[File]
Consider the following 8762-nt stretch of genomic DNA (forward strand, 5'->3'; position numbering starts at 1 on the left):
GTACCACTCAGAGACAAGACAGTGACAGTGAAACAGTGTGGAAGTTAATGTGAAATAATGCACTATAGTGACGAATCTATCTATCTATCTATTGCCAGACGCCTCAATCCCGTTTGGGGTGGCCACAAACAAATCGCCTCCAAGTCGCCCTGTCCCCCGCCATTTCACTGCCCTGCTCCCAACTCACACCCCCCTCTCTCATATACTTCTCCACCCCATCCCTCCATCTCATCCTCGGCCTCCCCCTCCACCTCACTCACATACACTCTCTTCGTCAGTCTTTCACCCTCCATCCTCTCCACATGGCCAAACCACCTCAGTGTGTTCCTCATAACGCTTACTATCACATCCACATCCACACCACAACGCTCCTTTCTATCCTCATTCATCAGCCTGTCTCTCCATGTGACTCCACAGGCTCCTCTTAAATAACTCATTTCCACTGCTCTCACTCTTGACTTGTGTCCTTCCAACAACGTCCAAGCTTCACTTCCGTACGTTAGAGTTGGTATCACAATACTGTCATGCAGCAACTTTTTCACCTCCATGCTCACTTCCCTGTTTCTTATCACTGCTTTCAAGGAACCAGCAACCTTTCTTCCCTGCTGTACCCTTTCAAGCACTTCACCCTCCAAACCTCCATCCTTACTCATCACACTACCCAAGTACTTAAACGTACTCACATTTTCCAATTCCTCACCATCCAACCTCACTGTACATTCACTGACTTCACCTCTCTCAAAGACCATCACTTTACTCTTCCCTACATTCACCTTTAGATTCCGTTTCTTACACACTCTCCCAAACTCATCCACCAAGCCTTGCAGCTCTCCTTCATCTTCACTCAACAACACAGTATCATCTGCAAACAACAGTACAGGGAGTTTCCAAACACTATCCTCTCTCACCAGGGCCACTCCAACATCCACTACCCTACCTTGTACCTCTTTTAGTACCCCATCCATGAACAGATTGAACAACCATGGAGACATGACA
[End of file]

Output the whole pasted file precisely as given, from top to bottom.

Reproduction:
Consider the following 8762-nt stretch of genomic DNA (forward strand, 5'->3'; position numbering starts at 1 on the left):
GTACCACTCAGAGACAAGACAGTGACAGTGAAACAGTGTGGAAGTTAATGTGAAATAATGCACTATAGTGACGAATCTATCTATCTATCTATTGCCAGACGCCTCAATCCCGTTTGGGGTGGCCACAAACAAATCGCCTCCAAGTCGCCCTGTCCCCCGCCATTTCACTGCCCTGCTCCCAACTCACACCCCCCTCTCTCATATACTTCTCCACCCCATCCCTCCATCTCATCCTCGGCCTCCCCCTCCACCTCACTCACATACACTCTCTTCGTCAGTCTTTCACCCTCCATCCTCTCCACATGGCCAAACCACCTCAGTGTGTTCCTCATAACGCTTACTATCACATCCACATCCACACCACAACGCTCCTTTCTATCCTCATTCATCAGCCTGTCTCTCCATGTGACTCCACAGGCTCCTCTTAAATAACTCATTTCCACTGCTCTCACTCTTGACTTGTGTCCTTCCAACAACGTCCAAGCTTCACTTCCGTACGTTAGAGTTGGTATCACAATACTGTCATGCAGCAACTTTTTCACCTCCATGCTCACTTCCCTGTTTCTTATCACTGCTTTCAAGGAACCAGCAACCTTTCTTCCCTGCTGTACCCTTTCAAGCACTTCACCCTCCAAACCTCCATCCTTACTCATCACACTACCCAAGTACTTAAACGTACTCACATTTTCCAATTCCTCACCATCCAACCTCACTGTACATTCACTGACTTCACCTCTCTCAAAGACCATCACTTTACTCTTCCCTACATTCACCTTTAGATTCCGTTTCTTACACACTCTCCCAAACTCATCCACCAAGCCTTGCAGCTCTCCTTCATCTTCACTCAACAACACAGTATCATCTGCAAACAACAGTACAGGGAGTTTCCAAACACTATCCTCTCTCACCAGGGCCACTCCAACATCCACTACCCTACCTTGTACCTCTTTTAGTACCCCATCCATGAACAGATTGAACAACCATGGAGACATGACA